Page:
Four articles on PainSci cite Vroomen 1999: 1. Mobilize! 2. A Guide to Sciatica Treatment for Patients 3. Complete Guide to Low Back Pain 4. The Art of Rest
PainSci summary of Vroomen 1999: ?This page is one of thousands in the PainScience.com bibliography. It is not a general article: it is focused on a single scientific paper, and it may provide only just enough context for the summary to make sense. Links to other papers and more general information are provided wherever possible.
In this sciatica study, researchers “randomly assigned 183 subjects to either bed rest or watchful waiting” for two weeks and found that “bed rest is not a more effective therapy than watchful waiting.” Nor is it less effective. The results were exactly the same. If that sounds like no big deal, consider the difference in the lives of those patients! Two weeks of bed rest? Compared to two weeks of going about your business!
~ Paul Ingraham
original abstract †Abstracts here may not perfectly match originals, for a variety of technical and practical reasons. Some abstacts are truncated for my purposes here, if they are particularly long-winded and unhelpful. I occasionally add clarifying notes. And I make some minor corrections.
BACKGROUND AND METHODS: Bed rest is widely advocated for sciatica, but its effectiveness has not been established. To study the effectiveness of bed rest in patients with a lumbosacral radicular syndrome of sufficient severity to justify treatment with bed rest for two weeks, we randomly assigned 183 subjects to either bed rest or watchful waiting for this period. The primary outcome measures were the investigator's and patient's global assessments of improvement after 2 and 12 weeks, and the secondary outcome measures were changes in functional status and in pain scores (after 2, 3, and 12 weeks), absenteeism from work, and the need for surgical intervention. Neither the investigators who assessed the outcomes nor those involved in data entry and analysis were aware of the patients' treatment assignments.
RESULTS: After two weeks, 64 of the 92 patients in the bed-rest group (70 percent) reported improvement, as compared with 59 of the 91 patients in the control (watchful-waiting) group (65 percent) (adjusted odds ratio for improvement in the bed-rest group, 1.2; 95 percent confidence interval, 0.6 to 2.3). After 12 weeks, 87 percent of the patients in both groups reported improvement. The results of assessments of the intensity of pain, the bothersomeness of symptoms, and functional status revealed no significant differences between the two groups. The extent of absenteeism from work and rates of surgical intervention were similar in the two groups.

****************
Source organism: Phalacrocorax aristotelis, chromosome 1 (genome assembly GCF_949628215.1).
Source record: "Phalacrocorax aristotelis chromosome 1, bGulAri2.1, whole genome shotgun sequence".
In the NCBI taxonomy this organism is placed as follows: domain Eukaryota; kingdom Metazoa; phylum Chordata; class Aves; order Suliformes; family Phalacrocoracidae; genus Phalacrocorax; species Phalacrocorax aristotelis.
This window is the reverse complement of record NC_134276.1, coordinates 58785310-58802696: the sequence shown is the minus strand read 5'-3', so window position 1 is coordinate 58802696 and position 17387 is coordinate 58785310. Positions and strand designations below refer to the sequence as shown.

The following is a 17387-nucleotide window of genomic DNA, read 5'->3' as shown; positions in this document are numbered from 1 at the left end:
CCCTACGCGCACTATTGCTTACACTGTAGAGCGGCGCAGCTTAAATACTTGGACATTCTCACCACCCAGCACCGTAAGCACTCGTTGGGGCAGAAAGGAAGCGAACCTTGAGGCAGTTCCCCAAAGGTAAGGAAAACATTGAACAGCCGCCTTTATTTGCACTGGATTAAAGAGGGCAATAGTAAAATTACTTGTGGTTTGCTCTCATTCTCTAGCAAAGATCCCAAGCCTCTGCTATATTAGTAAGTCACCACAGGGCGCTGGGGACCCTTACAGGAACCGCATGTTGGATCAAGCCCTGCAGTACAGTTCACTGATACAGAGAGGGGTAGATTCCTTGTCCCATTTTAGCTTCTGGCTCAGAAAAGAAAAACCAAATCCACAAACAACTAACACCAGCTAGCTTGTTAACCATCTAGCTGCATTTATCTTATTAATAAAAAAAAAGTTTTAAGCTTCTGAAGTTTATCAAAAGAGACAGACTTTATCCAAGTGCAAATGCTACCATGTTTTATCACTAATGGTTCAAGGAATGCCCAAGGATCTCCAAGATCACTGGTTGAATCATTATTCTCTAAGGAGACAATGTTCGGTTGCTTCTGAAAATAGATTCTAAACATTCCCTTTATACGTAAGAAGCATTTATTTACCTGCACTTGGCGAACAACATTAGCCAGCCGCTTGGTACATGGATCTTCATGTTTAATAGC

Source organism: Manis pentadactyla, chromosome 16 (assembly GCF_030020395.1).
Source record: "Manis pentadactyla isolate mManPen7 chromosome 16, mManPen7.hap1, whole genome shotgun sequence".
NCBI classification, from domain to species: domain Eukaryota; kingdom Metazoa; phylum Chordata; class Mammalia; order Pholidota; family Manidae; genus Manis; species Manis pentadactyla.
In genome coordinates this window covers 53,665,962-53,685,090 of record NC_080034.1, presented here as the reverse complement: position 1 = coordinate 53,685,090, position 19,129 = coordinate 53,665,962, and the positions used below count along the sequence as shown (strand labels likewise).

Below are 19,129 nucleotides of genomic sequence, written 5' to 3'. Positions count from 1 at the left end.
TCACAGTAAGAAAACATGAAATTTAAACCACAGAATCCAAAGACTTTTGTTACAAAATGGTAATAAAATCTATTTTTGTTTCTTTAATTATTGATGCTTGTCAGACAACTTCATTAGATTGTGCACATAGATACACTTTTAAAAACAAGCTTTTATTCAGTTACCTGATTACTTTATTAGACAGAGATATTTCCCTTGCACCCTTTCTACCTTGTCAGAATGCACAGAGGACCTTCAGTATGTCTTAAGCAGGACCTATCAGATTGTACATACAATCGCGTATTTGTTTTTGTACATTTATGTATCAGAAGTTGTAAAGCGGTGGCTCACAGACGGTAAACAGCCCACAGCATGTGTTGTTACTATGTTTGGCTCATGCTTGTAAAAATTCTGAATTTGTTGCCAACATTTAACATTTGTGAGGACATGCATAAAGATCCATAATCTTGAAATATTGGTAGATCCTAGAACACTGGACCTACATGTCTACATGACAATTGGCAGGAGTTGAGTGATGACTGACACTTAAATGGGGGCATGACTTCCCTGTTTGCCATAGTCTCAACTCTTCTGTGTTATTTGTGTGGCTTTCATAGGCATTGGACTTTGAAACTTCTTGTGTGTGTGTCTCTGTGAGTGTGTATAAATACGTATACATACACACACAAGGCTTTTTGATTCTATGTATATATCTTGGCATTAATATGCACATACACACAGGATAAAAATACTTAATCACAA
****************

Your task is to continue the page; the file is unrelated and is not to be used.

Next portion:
CONCLUSIONS: Among patients with symptoms and signs of a lumbosacral radicular syndrome, bed rest is not a more effective therapy than watchful waiting.
This page is part of the PainScience BIBLIOGRAPHY, which contains plain language summaries of thousands of scientific papers & others sources. It’s like a highly specialized blog. A few highlights:
- Relationships Between Sleep Quality and Pain-Related Factors for People with Chronic Low Back Pain: Tests of Reciprocal and Time of Day Effects. Gerhart 2017 Ann Behav Med.
- Modulation in the elastic properties of gastrocnemius muscle heads in individuals with plantar fasciitis and its relationship with pain. Zhou 2020 Sci Rep.
- Association Between Plantar Fasciitis and Isolated Gastrocnemius Tightness. Nakale 2018 Foot Ankle Int.
- A Bayesian model-averaged meta-analysis of the power pose effect with informed and default priors: the case of felt power. Gronau 2017 Comprehensive Results in Social Psychology.
- The neck and headaches. Bogduk 2014 Neurol Clin.